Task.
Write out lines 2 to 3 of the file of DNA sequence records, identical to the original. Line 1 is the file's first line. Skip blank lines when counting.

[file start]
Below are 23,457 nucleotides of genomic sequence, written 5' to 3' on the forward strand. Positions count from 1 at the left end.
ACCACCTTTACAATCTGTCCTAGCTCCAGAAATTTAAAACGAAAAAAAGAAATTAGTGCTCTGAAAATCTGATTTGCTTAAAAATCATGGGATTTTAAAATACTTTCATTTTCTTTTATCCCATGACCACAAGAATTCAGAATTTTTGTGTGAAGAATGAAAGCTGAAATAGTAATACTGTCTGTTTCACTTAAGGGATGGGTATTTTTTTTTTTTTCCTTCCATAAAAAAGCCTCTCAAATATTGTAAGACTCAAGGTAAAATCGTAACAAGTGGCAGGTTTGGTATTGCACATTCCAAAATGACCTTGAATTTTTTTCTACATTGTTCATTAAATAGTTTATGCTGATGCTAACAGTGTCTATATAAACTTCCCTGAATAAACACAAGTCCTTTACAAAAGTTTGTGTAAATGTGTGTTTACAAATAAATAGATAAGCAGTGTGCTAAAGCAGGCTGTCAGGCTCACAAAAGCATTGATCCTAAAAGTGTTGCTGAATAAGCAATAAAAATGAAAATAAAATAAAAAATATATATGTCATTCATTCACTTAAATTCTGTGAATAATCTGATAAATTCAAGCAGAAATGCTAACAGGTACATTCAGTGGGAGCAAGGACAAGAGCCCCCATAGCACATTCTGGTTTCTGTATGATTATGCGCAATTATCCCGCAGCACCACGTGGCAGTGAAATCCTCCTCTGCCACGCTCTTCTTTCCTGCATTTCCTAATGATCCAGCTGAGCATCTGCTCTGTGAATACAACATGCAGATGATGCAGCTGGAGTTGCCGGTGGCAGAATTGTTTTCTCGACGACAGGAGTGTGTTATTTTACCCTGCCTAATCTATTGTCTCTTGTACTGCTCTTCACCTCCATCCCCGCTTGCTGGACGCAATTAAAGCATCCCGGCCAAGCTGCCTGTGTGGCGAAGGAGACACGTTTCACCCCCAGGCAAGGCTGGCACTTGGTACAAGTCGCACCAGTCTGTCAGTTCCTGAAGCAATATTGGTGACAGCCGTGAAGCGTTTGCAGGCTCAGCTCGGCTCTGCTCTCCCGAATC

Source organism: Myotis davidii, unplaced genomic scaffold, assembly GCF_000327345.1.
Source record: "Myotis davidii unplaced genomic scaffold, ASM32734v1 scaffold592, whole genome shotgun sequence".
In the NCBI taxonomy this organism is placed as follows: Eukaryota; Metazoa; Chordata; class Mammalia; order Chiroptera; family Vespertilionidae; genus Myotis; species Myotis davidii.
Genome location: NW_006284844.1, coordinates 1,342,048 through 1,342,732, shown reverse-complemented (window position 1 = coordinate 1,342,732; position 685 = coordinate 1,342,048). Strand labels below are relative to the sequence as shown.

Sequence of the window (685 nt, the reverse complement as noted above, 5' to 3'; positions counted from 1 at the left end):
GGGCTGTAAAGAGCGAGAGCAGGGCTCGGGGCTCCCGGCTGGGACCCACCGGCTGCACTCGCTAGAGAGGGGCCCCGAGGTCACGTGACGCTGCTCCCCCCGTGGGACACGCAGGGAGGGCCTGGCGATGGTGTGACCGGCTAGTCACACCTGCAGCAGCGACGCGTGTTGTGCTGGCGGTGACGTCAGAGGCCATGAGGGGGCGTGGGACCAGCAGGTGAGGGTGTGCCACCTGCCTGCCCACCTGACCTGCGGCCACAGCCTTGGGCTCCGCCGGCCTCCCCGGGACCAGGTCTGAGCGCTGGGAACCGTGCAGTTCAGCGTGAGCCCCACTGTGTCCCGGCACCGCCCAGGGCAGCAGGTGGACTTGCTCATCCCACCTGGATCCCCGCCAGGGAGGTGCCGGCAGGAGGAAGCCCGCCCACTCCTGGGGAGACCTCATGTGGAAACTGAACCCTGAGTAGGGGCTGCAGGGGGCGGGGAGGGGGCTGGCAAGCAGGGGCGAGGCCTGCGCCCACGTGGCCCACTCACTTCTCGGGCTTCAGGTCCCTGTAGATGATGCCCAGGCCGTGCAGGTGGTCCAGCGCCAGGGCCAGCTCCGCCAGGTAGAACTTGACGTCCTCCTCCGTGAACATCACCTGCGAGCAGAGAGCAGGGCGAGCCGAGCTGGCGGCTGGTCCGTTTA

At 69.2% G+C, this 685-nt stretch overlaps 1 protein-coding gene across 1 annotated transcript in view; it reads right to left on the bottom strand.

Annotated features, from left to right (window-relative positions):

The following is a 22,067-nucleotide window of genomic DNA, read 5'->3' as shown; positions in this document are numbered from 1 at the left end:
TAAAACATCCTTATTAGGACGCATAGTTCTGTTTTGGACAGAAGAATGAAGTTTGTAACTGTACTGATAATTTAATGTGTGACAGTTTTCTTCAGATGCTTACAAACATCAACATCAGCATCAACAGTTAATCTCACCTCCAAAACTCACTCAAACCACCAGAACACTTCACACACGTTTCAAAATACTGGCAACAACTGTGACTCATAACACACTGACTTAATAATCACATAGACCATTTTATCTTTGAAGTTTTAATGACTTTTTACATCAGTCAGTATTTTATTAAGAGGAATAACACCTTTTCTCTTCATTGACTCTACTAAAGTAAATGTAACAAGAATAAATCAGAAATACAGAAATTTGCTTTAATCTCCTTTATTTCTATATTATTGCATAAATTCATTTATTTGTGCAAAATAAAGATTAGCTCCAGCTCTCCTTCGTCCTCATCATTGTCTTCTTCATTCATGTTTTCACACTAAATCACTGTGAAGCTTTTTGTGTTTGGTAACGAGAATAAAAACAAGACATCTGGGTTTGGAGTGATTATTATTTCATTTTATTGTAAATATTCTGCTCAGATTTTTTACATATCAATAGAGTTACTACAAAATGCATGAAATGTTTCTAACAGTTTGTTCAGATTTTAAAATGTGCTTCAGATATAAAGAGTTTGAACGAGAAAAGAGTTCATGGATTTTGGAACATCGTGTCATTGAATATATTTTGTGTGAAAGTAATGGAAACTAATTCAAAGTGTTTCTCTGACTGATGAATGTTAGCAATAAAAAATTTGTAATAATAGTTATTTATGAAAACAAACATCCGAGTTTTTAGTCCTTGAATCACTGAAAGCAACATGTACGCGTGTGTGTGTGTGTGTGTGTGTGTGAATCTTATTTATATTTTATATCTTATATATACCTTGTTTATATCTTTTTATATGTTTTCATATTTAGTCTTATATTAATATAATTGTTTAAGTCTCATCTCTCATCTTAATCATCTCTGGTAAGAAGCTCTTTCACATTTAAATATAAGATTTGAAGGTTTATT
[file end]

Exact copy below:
ACCACCTTTACAATCTGTCCTAGCTCCAGAAATTTAAAACGAAAAAAAGAAATTAGTGCTCTGAAAATCTGATTTGCTTAAAAATCATGGGATTTTAAAATACTTTCATTTTCTTTTATCCCATGACCACAAGAATTCAGAATTTTTGTGTGAAGAATGAAAGCTGAAATAGTAATACTGTCTGTTTCACTTAAGGGATGGGTATTTTTTTTTTTTTCCTTCCATAAAAAAGCCTCTCAAATATTGTAAGACTCAAGGTAAAATCGTAACAAGTGGCAGGTTTGGTATTGCACATTCCAAAATGACCTTGAATTTTTTTCTACATTGTTCATTAAATAGTTTATGCTGATGCTAACAGTGTCTATATAAACTTCCCTGAATAAACACAAGTCCTTTACAAAAGTTTGTGTAAATGTGTGTTTACAAATAAATAGATAAGCAGTGTGCTAAAGCAGGCTGTCAGGCTCACAAAAGCATTGATCCTAAAAGTGTTGCTGAATAAGCAATAAAAATGAAAATAAAATAAAAAATATATATGTCATTCATTCACTTAAATTCTGTGAATAATCTGATAAATTCAAGCAGAAATGCTAACAGGTACATTCAGTGGGAGCAAGGACAAGAGCCCCCATAGCACATTCTGGTTTCTGTATGATTATGCGCAATTATCCCGCAGCACCACGTGGCAGTGAAATCCTCCTCTGCCACGCTCTTCTTTCCTGCATTTCCTAATGATCCAGCTGAGCATCTGCTCTGTGAATACAACATGCAGATGATGCAGCTGGAGTTGCCGGTGGCAGAATTGTTTTCTCGACGACAGGAGTGTGTTATTTTACCCTGCCTAATCTATTGTCTCTTGTACTGCTCTTCACCTCCATCCCCGCTTGCTGGACGCAATTAAAGCATCCCGGCCAAGCTGCCTGTGTGGCGAAGGAGACACGTTTCACCCCCAGGCAAGGCTGGCACTTGGTACAAGTCGCACCAGTCTGTCAGTTCCTGAAGCAATATTGGTGACAGCCGTGAAGCGTTTGCAGGCTCAGCTCGGCTCTGCTCTCCCGAATC

Source organism: Myotis davidii, unplaced genomic scaffold, assembly GCF_000327345.1.